Senate confirms Trump's pick for ambassador to Saudi Arabia

The Senate confirmed President TrumpDonald John TrumpDeWine tests negative for coronavirus a second time Several GOP lawmakers express concern over Trump executive orders Beirut aftermath poses test for US aid to frustrating ally MORE's nominee to be the U.S. ambassador to Saudi Arabia on Wednesday, a position that has been vacant since before Trump took office in 2017.
Senators voted 92-7 to confirm John Abizaid to the post, nearly five months after Trump announced his intention to nominate the retired general amid an uptick in tensions between the U.S. and Saudi Arabia.
The vacancy in the ambassador post became a point of contention in the wake of Washington Post contributor Jamal Khashoggi's slaying in a Saudi Consultant in Turkey in October, which put a strain on U.S.-Saudi relations.
Senate Majority Leader Mitch McConnellAddison (Mitch) Mitchell McConnellTrump signs executive orders after coronavirus relief talks falter Coronavirus deal key to Republicans protecting Senate majority Coronavirus talks collapse as negotiators fail to reach deal MORE (R-Ky.) knocked Democrats last month during the Senate's debate on the Saudi-led military campaign in Yemen, saying Abizaid's nomination was being "held up." 
"If we want to solve problems in the Middle East through diplomacy, we'll need to confirm diplomats," McConnell said. 
Trump has himself repeatedly vented frustration over the slow pace of confirmation for his ambassador picks, including during a recent closed-door lunch with Republicans where he urged them to work quickly to fill vacancies in his administration. 
The president alleged in a tweet late last year that other countries were calling wanting to know why Senate Minority Leader Charles SchumerChuck SchumerPelosi, Schumer slam Trump executive orders, call for GOP to come back to negotiating table Sunday shows preview: White House, congressional Democrats unable to breach stalemate over coronavirus relief Postal Service says it lost .2 billion over three-month period MORE (D-N.Y.) wasn't approving his ambassador nominations. Trump also reportedly directly called out Sen. Bob MenendezRobert (Bob) MenendezVOA visa decision could hobble Venezuela coverage Bottom line Koch-backed group urges Senate to oppose 'bailouts' of states in new ads MORE (N.J.), the top Democrat on the Foreign Relations Committee, during the closed-door lunch with Republicans. 
Menendez fired back at Trump last week, saying that he would support Abizaid's nomination. 
"No one wants to see the State Department vested with all the resources it needs to ... effectively conduct American foreign policy, including qualified and capable staff, more than I do," Menendez said during a Senate floor speech.
However, he added that the Senate can't confirm nominees if the Trump administration hasn't nominated someone and knocked the president over the pace of making nominations.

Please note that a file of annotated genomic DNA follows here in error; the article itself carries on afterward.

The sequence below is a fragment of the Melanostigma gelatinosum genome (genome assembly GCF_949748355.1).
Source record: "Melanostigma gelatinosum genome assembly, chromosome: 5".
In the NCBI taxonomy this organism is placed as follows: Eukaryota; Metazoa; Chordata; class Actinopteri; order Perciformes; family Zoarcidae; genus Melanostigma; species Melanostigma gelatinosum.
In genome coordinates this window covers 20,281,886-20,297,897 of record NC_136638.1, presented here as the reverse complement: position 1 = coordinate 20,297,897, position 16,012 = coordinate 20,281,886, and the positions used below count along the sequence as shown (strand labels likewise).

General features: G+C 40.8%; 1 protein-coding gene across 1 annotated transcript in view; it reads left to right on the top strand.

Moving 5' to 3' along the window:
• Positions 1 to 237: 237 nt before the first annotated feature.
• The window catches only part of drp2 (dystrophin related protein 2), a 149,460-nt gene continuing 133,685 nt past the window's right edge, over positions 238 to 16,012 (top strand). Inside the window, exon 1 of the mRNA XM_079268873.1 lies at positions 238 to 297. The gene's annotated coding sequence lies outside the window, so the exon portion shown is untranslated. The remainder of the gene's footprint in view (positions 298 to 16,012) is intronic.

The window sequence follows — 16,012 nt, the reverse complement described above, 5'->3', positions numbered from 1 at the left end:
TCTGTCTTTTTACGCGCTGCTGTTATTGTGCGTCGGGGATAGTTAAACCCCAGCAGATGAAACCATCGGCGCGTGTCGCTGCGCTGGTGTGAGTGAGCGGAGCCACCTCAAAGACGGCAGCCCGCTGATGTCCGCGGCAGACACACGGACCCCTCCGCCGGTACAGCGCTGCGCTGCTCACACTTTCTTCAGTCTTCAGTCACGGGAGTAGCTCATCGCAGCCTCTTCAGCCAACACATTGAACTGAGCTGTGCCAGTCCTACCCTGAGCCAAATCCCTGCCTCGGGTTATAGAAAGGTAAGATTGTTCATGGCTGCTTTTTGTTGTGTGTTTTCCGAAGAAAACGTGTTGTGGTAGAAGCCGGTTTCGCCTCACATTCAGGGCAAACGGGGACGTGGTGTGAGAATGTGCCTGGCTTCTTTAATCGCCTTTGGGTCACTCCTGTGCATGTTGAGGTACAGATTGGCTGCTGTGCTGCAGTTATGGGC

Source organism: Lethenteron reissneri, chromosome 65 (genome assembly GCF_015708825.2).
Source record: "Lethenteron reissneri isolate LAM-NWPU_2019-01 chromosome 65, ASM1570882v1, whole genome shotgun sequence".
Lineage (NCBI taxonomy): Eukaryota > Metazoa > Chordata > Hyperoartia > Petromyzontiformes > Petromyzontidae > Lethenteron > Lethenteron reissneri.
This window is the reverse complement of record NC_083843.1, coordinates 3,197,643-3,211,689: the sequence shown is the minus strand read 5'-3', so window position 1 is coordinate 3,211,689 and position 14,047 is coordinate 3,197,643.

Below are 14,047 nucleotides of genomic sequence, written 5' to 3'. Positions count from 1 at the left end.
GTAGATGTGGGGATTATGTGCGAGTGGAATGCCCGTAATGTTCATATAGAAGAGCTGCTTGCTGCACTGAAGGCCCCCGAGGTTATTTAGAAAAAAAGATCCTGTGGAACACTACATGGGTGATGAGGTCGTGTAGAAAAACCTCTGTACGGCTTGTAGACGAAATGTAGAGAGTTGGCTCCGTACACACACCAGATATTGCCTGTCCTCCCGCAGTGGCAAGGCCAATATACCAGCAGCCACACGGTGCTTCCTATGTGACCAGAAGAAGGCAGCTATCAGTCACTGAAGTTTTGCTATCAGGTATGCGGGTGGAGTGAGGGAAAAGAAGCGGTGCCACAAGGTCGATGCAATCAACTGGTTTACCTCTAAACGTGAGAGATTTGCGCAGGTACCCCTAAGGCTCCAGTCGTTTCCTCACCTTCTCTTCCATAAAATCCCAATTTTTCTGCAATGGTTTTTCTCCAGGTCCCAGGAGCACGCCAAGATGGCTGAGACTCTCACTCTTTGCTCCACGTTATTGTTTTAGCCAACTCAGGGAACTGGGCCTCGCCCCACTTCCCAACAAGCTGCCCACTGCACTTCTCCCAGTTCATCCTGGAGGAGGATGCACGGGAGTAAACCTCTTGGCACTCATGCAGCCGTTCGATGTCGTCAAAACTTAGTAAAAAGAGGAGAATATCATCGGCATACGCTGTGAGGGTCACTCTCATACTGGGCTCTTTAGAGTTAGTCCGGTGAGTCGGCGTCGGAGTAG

"The Trump administration took nearly two years before it even bothered to nominate Gen. Abizaid, leaving a gaping hole in our diplomatic posture to Saudi Arabia and the region," he said. "To go nearly two years without putting forward a nominee is a failure of leadership pure and simple."
Joseph Westphal was the last Senate-confirmed ambassador to Saudi Arabia under the Obama administration and left the post in early January 2017. Christopher Henzel has since served as chargé d'affaires at the U.S. Embassy in Riyadh. 
Abizaid served as the head of U.S. Central Command (CENTCOM) and spent his military career leading missions in Iraq, Bosnia-Herzegovina and Kosovo. He also served as deputy commander of CENTCOM from 2003-2007. 
His confirmation comes as the U.S.-Saudi relationship has remained strained on Capitol Hill.
Congress passed a resolution forcing Trump to pull troops in or "affecting" Yemen within 30 days unless they are fighting al Qaeda. The White House has pledged that Trump will veto the measure, setting him up to issue his second veto in roughly a month.
Lawmakers are also frustrated by the Trump administration's response to Khashoggi's death. Khashoggi, a Virginia resident, was last seen entering the Saudi Consulate in Istanbul on Oct. 2.
The Saudi government initially denied being involved in the disappearance, before backpedaling and saying Khashoggi had been killed as part of an interrogation gone wrong. 
The reasoning has been met with heavy skepticism on Capitol Hill, where senators believe Saudi Crown Prince Mohammed Bin Salman is responsible for the death. 
Trump, who has argued that "we may never know" the facts of Khashoggi's death, spoke with the crown prince this week to discuss Iran and the "importance of human rights issues," according to a read out from the White House.
The State Department also named 16 people on Monday that it says had a role in Khashoggi's killing. Those individuals and their immediate families will not be allowed to enter the United States. 
Sen. Marco RubioMarco Antonio RubioPPP application window closes after coronavirus talks deadlock  The Hill's Campaign Report: US officials say Russia, China are looking to sow discord in election US intelligence says Russia seeking to 'denigrate' Biden MORE (R-Fla.), a member of the Foreign Relations Committee, said he welcomed the administration's move but the State Department needed to make a determination on the crown prince's involvement, as senators have been urging them to do for months.
“While I’m glad the administration belatedly designated for new visa bans Saud al-Qahtani and other individuals complicit in Jamal Khashoggi’s assassination at the Saudi Consulate in Istanbul, I urge it to comply fully with the Global Magnitsky Act’s legal requirements and … make its overdue determination about Crown Prince Mohammed bin Salman’s responsibility in Khashoggi’s brutal murder," Rubio said.